Battle of the West being played 4,000 kilometres from western Sydney

James Segeyaro
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A match between arch rivals Penrith and Parramatta is often billed as the ‘battle of the west’ but in this weekend’s case, it is anything but.

Not only is the game being played some 4,000 kilometres away from western Sydney, but it sees teams 12 and 13 on the ladder come up against each other – hardly a match with any great expectations attached to it.

A bizarre scheduling mishap sees this Parramatta home game being played in Darwin and for the Eels, it will mark the end of three tough weeks on the road that has included two visits to Queensland.

The Eels do return to Sydney next week but in what is shaping as an incredibly tough month, face the Roosters and Sea Eagles away before finally returning to Pirtek Stadium in round 25.

Parramatta come into this match on the back of Monday night’s 24-14 loss to the Gold Coast. It was a game that never reached any great heights and showed that apart from the menacing Semi Radradra, the Eels pose very little threat in attack if your defence is switched on and alert.

While the Eels got plenty of metres out of their backline on Monday night, their forward pack struggled to make ground – apart from Tim Mannah who ran 162 metres in 52 minutes, made 32 tackles and never stopped trying.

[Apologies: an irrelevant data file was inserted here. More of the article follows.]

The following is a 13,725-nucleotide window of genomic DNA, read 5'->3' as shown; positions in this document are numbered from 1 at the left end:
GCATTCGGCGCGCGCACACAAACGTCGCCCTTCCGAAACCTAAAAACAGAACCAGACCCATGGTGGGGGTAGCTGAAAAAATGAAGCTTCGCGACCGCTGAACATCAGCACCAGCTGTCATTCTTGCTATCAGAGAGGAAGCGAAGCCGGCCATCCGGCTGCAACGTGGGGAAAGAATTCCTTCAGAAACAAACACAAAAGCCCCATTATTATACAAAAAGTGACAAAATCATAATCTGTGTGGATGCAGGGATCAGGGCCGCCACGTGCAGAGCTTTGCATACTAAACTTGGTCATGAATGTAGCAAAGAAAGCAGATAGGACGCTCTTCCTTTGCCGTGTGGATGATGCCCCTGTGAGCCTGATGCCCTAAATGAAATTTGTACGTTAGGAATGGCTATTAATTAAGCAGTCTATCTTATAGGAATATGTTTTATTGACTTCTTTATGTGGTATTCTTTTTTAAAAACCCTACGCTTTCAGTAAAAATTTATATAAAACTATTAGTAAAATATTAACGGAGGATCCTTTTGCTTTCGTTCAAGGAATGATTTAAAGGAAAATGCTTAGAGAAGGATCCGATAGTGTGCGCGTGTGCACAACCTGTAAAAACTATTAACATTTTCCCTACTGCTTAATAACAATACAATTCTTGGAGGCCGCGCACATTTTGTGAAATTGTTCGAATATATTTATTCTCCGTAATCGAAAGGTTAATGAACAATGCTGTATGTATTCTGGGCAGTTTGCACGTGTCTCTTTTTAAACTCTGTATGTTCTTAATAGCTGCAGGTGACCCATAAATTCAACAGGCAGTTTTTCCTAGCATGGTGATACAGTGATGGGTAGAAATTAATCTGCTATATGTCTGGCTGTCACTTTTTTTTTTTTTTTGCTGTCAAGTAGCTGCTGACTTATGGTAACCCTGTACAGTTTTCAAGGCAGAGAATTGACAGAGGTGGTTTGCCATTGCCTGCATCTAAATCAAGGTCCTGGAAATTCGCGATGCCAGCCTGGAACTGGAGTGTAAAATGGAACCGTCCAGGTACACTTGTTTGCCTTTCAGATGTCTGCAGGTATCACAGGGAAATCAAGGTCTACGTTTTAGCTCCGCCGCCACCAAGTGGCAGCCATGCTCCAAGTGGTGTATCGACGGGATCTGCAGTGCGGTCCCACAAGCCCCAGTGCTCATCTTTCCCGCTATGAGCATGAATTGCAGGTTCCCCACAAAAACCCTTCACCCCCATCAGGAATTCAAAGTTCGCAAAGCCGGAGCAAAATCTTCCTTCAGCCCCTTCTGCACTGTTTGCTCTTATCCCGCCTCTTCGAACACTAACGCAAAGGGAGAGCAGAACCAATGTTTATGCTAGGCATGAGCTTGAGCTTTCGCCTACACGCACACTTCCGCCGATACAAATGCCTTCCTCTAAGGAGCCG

Bryce Cartwright. Photo: 77 Media
Bryce Cartwright. Photo: 77 Media

The Panthers made every fan proud last weekend, producing one of their better performances of the past month against South Sydney at ANZ Stadium. The Rabbitohs got the chocolates in the end but the Panthers could hold their heads high after an effort that was far superior to what they’ve produced in recent games.

It was only inexperience that defeated Penrith in the end – throw a few more cool heads into that team and they would have prevailed.

As Ivan Cleary deals with yet another backline reshuffle following the season-ending hamstring injury to Robert Jennings, the Panthers now look at the final few weeks of the competition as an opportunity to restore pride, develop new combinations and introduce new players to first grade – such as Leilani Latu who made his debut last weekend.

While the Panthers may not be playing in the finals this year (unless a minor miracle occurs), a lot can be achieved over the last month of the competition and it is important that the Panthers don’t drop their heads. The entire rugby league community has acknowledged Penrith’s significant injury list, but the Panthers have an opportunity to prove that they can rise above adversity and sound a warning bell to the competition next season.

Against Parramatta, the Panthers need to play calm, collected football.

The Eels will crack eventually and the longer the game goes on, the more Penrith will have an opportunity to pile on the points. But silly offloads and foolish errors will only invite Parramatta into the game and give them a sniff of claiming an unlikely win.

The Panthers must contain Parramatta’s backline with a smart kicking game that slows the game down and offers very little space to the back three. That needs to come on the back of Isaac John and Jamie Soward, who combined well last weekend against the Rabbitohs.

Penrith should win, but if they are to lose, my guess is it will be because of the quality of their own game, not the opposition.

Tip: Panthers by 16

– Troy Dodds

Weekender Newsroom

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